• SAR review— If you find any errors on your SAR, such as incorrect income figures or missing information, you might be able to fix them online. After corrections are made, you’ll receive a revised SAR with updated information. Share your corrected SAR with the colleges you’re applying to, and they’ll use it to craft your personalized financial aid offer

Discuss Finances With Your Child

Among the life lessons you teach your college-aged child, financial discussions are crucial considering it might be their first time living alone and handling their expenses. If possible, start these conversations when they’re in junior school or even earlier. Your child should know what your financial capabilities are, how much you’re committing to their education, and how financially responsible they need to be. 

If they’re taking student loans, your child needs to understand their responsibility of paying it back and learn how to handle finances by budgeting and living within their means. You can also encourage them to take up part-time jobs or internships while in college. This is a good way to teach them hard work, time management, and financial independence. Explore available resources about financial literacy together and explain how they can help them make informed financial decisions.

Teach them useful credit building practices, such as:

You can also help them build a credit history by adding them as a joint credit cardholder or authorized user, although these options might not work in the long run. To help your child build a strong credit profile from a young age, choosing a credit building product like FreeKick is a much better option. With FreeKick, you can establish a credit history for your child from as early as the age of 13. 

FreeKick—Parent-Sponsored Credit Building and Identity Protection

FreeKick by Austin Capital Bank is an FDIC-insured deposit account combined with additional services, providing:

  1. Credit building for teens and young adults between the ages of 13 and 25
  2. Identity protection for families

Parent-Sponsored Credit Building

The Card Act of 2009 prohibits banks from issuing credit cards to anyone under the age of 21 unless they have proof of income, which makes it difficult for students to access credit. However, thanks to Freekick’s parent-sponsored credit building, you can give your child a head start in life by building their credit history early on.

A strong credit score will help them secure better job opportunities in the future, give them better car and home insurance rates, and improve their chances of renting a home, ultimately saving them over $200,000 throughout adulthood.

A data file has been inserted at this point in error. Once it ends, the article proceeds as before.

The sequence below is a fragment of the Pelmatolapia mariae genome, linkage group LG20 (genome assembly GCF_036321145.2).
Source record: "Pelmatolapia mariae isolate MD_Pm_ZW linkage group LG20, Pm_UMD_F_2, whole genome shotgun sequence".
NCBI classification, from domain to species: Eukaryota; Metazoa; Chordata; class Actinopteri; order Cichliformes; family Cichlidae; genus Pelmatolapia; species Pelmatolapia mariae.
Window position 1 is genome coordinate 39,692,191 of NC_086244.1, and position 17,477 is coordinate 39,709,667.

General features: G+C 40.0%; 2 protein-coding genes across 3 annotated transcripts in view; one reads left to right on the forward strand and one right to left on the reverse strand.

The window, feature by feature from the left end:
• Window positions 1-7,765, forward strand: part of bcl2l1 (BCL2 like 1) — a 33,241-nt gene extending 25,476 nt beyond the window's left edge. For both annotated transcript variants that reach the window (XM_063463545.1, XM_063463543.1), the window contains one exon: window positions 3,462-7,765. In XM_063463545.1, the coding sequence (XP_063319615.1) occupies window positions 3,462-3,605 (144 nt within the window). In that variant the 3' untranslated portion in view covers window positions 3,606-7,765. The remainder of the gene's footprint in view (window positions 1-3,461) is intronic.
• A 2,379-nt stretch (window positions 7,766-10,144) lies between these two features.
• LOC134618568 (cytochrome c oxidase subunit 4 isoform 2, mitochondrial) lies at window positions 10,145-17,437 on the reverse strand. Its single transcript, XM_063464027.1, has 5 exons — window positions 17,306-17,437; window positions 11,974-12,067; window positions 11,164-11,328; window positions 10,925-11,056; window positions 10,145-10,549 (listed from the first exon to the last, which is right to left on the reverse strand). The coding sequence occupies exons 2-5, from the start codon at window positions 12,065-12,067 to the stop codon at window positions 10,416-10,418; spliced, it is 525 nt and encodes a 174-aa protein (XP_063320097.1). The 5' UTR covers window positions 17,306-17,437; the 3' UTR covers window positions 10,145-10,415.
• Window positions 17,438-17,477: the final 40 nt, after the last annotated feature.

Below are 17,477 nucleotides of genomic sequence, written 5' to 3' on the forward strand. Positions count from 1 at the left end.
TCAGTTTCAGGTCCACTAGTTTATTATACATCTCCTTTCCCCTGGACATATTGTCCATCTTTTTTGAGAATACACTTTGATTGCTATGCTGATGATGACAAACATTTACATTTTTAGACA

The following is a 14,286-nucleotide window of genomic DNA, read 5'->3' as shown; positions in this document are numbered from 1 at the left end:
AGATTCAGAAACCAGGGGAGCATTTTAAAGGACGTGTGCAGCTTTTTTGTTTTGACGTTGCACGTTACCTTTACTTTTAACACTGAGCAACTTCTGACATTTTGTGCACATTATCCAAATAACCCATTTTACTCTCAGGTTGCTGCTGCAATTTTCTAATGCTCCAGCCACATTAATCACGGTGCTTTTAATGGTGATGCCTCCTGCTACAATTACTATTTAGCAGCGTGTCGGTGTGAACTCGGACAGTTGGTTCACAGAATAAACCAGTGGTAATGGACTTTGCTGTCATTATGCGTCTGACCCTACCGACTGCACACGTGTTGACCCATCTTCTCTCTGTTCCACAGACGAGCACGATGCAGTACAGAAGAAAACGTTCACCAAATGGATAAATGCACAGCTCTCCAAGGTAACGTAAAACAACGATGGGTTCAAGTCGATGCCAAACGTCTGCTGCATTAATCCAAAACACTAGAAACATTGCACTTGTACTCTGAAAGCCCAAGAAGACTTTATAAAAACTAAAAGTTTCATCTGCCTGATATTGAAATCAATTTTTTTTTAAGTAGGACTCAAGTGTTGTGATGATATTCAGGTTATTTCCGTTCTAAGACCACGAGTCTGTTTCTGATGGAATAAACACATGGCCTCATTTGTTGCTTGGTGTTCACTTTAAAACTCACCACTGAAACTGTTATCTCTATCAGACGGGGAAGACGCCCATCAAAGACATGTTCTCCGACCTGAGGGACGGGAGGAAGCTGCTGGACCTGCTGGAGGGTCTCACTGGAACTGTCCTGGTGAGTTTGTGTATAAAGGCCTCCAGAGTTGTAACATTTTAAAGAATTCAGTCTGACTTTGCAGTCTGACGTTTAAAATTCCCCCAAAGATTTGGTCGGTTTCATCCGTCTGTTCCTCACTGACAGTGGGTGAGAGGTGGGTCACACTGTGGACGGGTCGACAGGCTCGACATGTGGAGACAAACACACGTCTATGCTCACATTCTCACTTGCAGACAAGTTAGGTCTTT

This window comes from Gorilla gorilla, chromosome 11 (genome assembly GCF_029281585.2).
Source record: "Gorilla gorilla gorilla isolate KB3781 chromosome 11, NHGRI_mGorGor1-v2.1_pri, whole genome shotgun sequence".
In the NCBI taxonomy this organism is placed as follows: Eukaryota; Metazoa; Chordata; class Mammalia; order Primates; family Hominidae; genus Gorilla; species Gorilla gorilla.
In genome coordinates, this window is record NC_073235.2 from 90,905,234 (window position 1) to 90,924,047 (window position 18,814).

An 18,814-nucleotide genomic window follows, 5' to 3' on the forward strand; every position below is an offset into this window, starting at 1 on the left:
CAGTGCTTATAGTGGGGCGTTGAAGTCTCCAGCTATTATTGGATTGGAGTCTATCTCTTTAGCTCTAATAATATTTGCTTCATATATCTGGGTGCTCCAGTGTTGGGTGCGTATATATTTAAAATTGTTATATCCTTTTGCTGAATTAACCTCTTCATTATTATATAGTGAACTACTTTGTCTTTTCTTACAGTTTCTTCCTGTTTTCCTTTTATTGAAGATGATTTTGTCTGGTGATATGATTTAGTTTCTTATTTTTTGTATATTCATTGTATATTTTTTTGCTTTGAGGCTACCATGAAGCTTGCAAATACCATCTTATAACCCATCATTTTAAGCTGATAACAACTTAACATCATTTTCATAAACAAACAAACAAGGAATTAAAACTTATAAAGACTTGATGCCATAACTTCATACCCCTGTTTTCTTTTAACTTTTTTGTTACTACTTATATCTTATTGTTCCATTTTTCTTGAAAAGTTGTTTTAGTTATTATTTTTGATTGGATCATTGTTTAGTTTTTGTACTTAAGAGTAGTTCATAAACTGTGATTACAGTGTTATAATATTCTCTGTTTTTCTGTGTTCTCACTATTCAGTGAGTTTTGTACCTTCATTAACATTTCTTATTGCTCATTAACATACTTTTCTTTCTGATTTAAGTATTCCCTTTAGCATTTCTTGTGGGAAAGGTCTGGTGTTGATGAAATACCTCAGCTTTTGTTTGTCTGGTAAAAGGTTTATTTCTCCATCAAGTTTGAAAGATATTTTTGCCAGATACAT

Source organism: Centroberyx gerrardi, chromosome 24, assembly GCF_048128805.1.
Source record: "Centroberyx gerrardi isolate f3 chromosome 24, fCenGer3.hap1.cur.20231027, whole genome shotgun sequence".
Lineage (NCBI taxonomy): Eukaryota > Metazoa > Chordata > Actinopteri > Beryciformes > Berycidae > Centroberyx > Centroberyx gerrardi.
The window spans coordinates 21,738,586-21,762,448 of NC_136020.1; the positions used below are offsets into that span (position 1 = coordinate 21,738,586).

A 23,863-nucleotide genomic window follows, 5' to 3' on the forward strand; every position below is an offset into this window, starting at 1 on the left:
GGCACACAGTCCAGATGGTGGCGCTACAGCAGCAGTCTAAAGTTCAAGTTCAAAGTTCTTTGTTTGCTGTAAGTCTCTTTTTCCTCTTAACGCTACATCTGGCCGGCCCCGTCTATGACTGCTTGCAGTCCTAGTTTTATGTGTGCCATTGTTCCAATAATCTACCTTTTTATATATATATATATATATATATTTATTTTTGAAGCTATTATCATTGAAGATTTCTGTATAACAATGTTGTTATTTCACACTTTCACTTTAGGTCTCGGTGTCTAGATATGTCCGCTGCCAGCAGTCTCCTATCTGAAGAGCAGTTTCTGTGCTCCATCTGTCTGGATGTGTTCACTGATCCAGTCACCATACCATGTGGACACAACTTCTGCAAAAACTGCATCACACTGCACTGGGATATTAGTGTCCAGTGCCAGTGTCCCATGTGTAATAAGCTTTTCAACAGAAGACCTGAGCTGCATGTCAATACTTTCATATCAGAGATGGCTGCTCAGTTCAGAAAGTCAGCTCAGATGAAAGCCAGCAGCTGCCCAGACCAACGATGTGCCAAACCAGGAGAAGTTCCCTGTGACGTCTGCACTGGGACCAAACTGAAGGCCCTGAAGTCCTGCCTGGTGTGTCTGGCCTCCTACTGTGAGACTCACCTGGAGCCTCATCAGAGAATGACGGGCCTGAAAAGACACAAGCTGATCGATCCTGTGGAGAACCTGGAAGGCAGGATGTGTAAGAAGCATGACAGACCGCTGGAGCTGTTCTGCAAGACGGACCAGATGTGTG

Here’s how to get started: 

  1. Create an Account—Go to FreeKick.bank and choose a plan that suits your family’s budget and needs
  2. Set It and Forget It—When the account is activated, FreeKick automatically starts building your child’s credit over the next 12 months
  3. Keep Growing—After the first 12-month term, you can renew the account and keep building your child’s credit or close it and get a full refund of your initial deposit

Identity Protection

Identity theft is a growing crime, and children are more vulnerable than ever, including college students. Research shows that a child’s identity is stolen every 30 seconds, making it critical to detect and stop identity fraud early.

To reduce the risk of identity theft and help secure your family’s personal information, FreeKick offers comprehensive identity protection and cybersecurity features for adults and minors:

Services for Adult Children and ParentsServices for Minor Children
Credit profile monitoring
SSN monitoring
Dark web monitoring for personal information
Up to $1 million identity theft insurance
Full-service white-glove concierge credit restoration
Lost wallet protection
Court records monitoring
Change of address monitoring
Non-credit (Payday) loan monitoring
Free FICO® Score monthly
FICO® Score factors
Experian credit report monthly
Credit profile monitoring
SSN monitoring
Dark web monitoring for children’s personal information
Up to $1 million identity theft insurance
Full-service white-glove concierge credit restoration
Sex offender monitoring—based on sponsor parent’s address

FreeKick Pricing

FreeKick makes credit monitoring and identity protection accessible by offering 100% price-transparent plans that fit any family’s needs and budget. Both accounts are FDIC-insured up to $250,000. Here’s a breakdown of its pricing options:

FDIC-Insured Deposit AmountPlan Fee
$3,000$0 (Free)
No deposit$149/year

Send your child off to college with a strong credit profile while protecting your whole family from the risk of identity theft—sign up for FreeKick today.